Sog., Scen.: Peter Fonda, Dennis Hopper, Terry Southern. F.: Laszlo Kovacs. M.: Donn Cambern. Scgf.: Jerry Kay. Int.: Peter Fonda (Wyatt ‘Capitan America’), Dennis Hopper (Billy), Jack Nicholson (George Hanson), Antonio Mendoza (Jesus), Phil Spector (Connection), Mac Mashourian (guardia del corpo), Luana Anders (Lisa), Sabrina Scharf (Sarah), Luke Askew (hippy sull’autostrada), Warren Finnerty (il proprietario del ranch). Prod.: Peter Fonda per Raybert Productions, Inc., The Pando Company, Inc. DCP. D.: 95’. Col.
Along with the equally influential 2001: A Space Odyssey, Easy Rider was one of the key ‘trip’ movies of the late 60s, making its music more expressive than its dialogue and defining a generational divide by polarising audiences. As critic J. Hoberman has noted, the film “was above all fashionable” when it first appeared “and hence it dated almost immediately”. Yet arguably it is this datedness (unlike that of 2001) that defines much of its value today, as a time capsule in which the conflict between hippies versus rednecks offers a parallel with current struggles between progressives and minorities versus reactionary Trump supporters.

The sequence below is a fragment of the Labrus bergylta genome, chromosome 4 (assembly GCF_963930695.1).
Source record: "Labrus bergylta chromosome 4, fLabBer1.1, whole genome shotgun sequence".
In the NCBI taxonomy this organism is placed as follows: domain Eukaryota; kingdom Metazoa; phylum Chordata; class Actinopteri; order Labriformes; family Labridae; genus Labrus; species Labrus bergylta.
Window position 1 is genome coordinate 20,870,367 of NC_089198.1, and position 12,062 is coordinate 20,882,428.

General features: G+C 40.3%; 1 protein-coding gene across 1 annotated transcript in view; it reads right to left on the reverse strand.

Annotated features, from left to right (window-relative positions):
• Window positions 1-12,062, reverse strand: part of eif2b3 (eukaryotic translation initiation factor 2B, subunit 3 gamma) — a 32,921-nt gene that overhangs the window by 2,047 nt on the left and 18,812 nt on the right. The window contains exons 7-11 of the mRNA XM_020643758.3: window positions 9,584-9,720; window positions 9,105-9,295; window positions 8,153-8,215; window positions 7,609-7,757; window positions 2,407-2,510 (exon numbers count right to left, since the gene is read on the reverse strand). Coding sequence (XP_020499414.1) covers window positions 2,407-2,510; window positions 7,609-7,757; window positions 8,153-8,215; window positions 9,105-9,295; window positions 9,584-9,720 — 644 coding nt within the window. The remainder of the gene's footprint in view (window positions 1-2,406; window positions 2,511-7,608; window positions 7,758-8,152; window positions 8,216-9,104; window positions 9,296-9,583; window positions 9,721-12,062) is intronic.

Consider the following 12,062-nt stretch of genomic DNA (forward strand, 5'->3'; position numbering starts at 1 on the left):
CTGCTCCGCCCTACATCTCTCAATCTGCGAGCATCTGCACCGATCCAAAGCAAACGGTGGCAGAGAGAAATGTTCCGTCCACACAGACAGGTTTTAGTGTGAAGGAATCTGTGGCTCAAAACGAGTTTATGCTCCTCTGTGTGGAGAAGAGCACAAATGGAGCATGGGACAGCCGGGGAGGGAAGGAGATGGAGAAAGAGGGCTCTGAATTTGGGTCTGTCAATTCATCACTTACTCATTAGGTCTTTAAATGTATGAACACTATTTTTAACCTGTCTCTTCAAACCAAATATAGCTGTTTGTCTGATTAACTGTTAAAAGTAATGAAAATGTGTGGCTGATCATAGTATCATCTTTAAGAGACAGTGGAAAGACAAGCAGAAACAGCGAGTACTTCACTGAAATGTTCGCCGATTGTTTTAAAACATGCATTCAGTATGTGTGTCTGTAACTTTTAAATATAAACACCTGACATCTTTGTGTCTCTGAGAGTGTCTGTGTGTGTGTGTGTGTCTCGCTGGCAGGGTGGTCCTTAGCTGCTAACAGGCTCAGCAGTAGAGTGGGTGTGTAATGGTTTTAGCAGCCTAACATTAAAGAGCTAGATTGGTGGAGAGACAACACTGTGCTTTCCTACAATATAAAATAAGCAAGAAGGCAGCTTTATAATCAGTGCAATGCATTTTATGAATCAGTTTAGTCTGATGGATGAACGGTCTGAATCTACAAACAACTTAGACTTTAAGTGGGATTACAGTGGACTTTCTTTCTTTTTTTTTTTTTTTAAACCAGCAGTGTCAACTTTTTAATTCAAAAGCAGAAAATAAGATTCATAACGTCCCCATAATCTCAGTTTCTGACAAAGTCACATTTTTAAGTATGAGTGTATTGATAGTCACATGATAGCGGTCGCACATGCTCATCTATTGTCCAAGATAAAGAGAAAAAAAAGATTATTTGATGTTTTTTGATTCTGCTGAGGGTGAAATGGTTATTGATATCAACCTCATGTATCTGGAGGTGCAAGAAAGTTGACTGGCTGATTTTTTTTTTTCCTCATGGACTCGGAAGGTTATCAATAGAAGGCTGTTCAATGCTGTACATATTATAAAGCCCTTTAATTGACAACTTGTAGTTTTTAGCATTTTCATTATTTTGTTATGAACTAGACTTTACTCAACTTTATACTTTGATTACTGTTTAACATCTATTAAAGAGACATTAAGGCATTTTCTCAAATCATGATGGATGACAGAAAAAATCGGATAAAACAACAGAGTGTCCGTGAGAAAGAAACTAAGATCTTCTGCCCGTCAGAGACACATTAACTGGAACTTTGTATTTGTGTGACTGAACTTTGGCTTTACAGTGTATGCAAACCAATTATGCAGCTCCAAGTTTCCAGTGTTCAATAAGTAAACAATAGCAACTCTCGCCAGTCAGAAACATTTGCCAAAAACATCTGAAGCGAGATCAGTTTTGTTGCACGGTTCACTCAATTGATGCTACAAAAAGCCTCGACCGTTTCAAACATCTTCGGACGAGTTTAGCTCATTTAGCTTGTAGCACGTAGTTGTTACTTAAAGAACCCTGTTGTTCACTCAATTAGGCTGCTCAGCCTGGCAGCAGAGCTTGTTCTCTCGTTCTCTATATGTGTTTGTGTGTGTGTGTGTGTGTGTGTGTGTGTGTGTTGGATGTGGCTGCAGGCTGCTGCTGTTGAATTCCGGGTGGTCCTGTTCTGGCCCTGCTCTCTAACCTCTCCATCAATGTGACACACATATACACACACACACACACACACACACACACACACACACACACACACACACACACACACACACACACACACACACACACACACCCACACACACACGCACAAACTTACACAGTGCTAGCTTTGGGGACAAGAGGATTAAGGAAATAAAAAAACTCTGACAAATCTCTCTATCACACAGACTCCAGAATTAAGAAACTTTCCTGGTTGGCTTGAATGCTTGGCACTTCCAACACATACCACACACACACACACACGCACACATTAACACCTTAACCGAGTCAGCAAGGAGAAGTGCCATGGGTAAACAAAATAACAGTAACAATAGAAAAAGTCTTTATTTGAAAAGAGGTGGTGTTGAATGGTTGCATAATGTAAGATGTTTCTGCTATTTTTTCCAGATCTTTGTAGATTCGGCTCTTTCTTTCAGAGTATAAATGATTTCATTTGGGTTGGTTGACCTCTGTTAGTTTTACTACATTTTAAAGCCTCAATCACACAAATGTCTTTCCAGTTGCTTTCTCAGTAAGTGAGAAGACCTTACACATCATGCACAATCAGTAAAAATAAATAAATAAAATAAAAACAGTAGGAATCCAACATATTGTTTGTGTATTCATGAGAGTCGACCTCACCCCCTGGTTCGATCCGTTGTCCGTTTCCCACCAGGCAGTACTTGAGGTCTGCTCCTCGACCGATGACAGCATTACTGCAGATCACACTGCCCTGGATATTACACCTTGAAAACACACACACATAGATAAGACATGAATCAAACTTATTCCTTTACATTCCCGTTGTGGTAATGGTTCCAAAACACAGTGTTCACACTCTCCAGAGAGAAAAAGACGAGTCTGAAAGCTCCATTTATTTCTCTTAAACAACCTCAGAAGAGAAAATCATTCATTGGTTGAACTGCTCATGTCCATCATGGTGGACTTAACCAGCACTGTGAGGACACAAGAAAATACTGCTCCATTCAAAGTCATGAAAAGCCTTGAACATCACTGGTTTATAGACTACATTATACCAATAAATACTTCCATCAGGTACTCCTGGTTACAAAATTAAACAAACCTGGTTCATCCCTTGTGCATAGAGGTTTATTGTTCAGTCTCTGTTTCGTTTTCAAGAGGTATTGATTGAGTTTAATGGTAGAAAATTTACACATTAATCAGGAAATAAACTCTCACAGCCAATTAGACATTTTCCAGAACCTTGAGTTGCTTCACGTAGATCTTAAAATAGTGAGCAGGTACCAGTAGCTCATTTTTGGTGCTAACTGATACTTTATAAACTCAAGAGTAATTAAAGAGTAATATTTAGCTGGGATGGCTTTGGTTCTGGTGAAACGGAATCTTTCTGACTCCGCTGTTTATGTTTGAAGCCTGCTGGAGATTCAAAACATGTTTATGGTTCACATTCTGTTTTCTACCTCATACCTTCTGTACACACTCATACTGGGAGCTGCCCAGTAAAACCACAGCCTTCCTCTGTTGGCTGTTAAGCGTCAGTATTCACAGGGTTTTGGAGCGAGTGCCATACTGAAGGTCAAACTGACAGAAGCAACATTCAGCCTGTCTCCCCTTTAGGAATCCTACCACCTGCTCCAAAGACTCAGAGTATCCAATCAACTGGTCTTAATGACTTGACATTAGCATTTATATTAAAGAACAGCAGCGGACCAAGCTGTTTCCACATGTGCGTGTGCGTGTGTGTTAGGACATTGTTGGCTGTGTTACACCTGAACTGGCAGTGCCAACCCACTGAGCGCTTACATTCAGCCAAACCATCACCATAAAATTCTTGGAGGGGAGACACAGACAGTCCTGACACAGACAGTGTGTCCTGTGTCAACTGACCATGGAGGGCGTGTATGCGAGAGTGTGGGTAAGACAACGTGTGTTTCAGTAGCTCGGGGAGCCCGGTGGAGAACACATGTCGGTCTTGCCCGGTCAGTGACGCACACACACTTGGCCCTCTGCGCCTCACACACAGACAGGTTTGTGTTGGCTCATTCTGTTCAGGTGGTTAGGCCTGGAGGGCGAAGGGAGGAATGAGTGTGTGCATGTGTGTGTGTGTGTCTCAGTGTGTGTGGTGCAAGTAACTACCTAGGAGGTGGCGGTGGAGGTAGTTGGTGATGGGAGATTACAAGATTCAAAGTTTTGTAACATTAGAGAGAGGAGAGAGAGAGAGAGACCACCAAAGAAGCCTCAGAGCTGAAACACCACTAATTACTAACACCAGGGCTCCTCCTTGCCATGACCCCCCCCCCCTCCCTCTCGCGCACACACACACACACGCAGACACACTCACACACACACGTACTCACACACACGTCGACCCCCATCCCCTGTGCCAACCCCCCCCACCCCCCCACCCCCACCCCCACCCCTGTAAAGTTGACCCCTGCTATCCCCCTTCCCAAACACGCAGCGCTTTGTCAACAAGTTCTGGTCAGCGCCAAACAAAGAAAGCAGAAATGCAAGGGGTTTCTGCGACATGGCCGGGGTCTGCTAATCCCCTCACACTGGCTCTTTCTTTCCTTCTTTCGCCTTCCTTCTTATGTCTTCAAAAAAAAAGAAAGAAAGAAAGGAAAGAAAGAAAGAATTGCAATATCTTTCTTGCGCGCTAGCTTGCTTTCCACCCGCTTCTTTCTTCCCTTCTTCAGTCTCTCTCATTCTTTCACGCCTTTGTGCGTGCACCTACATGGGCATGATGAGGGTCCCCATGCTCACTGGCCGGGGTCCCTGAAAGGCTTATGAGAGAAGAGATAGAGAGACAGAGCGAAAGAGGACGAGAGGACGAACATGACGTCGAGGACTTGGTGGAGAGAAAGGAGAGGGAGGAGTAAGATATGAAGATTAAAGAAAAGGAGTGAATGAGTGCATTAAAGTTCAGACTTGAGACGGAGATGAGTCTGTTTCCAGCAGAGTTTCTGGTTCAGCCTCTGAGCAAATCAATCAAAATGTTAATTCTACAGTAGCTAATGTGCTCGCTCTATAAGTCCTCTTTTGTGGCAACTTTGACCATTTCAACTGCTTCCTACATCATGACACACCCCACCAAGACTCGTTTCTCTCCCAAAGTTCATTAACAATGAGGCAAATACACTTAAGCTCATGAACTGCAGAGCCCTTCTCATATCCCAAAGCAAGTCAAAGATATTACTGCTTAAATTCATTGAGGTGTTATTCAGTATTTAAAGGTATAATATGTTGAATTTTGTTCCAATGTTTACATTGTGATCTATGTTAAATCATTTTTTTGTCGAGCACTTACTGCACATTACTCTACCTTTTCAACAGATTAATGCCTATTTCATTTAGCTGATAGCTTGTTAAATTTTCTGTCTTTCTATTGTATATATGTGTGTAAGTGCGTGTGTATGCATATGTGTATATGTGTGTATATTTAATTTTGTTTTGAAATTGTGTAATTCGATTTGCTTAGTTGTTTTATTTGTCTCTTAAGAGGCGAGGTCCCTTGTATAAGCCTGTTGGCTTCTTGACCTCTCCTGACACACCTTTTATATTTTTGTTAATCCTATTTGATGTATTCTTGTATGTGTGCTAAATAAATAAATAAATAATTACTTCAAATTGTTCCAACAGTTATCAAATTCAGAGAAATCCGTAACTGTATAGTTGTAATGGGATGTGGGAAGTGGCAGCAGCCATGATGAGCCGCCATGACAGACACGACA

Even though Easy Rider, according to auteurist protocols, is mainly associated with its director, costar, and co-writer, Dennis Hopper, it was Peter Fonda who actually originated the project by pitching its basic premise – a contemporary western with motorcycles replacing horses as its two heroes, named Wyatt (Fonda) and Billy (Hopper) to suggest Wyatt Earp and Billy the Kid, emerge from a drug score and drive east across the country to attend the New Orleans Mardi Gras. And it could be argued that Terry Southern, the film’s principal writer, provided most of the meat lodged between the sandwich slices of Wyatt (relatively Christian) and Billy (relatively pagan). Namely, a figure standing halfway between the heroes and villains: Jack Nicholson’s career-producing role as George, an alcoholic small-town lawyer who briefly joins them before he is murdered by hate-filled compatriots.
The Mardi Gras material, shot in 16mm and edited more discontinuously than the rest to suggest the characters’ LSD trips, was improvised, as was an encounter between Wyatt, Billy, George and several locals at a roadside café who were invited to speak for and as themselves. Along with the cast taking real drugs, this conveys a documentary authenticity that helps one to overlook the metaphysical pretensions and rich-boy entitlements of the cowboy heroes.
Restored in 4K by Sony Pictures Entertainment in collaboration with Cineteca di Bologna from the 35mm original picture negative and 35mm black and white separation masters. 4K scanning and digital image restoration by L’Immagine Ritrovata laboratory. Audio restoration from the 35mm original 3-track magnetic master by Chace Audio and Deluxe Audio. Color grading, picture conform and DCP by Roundabout Entertainment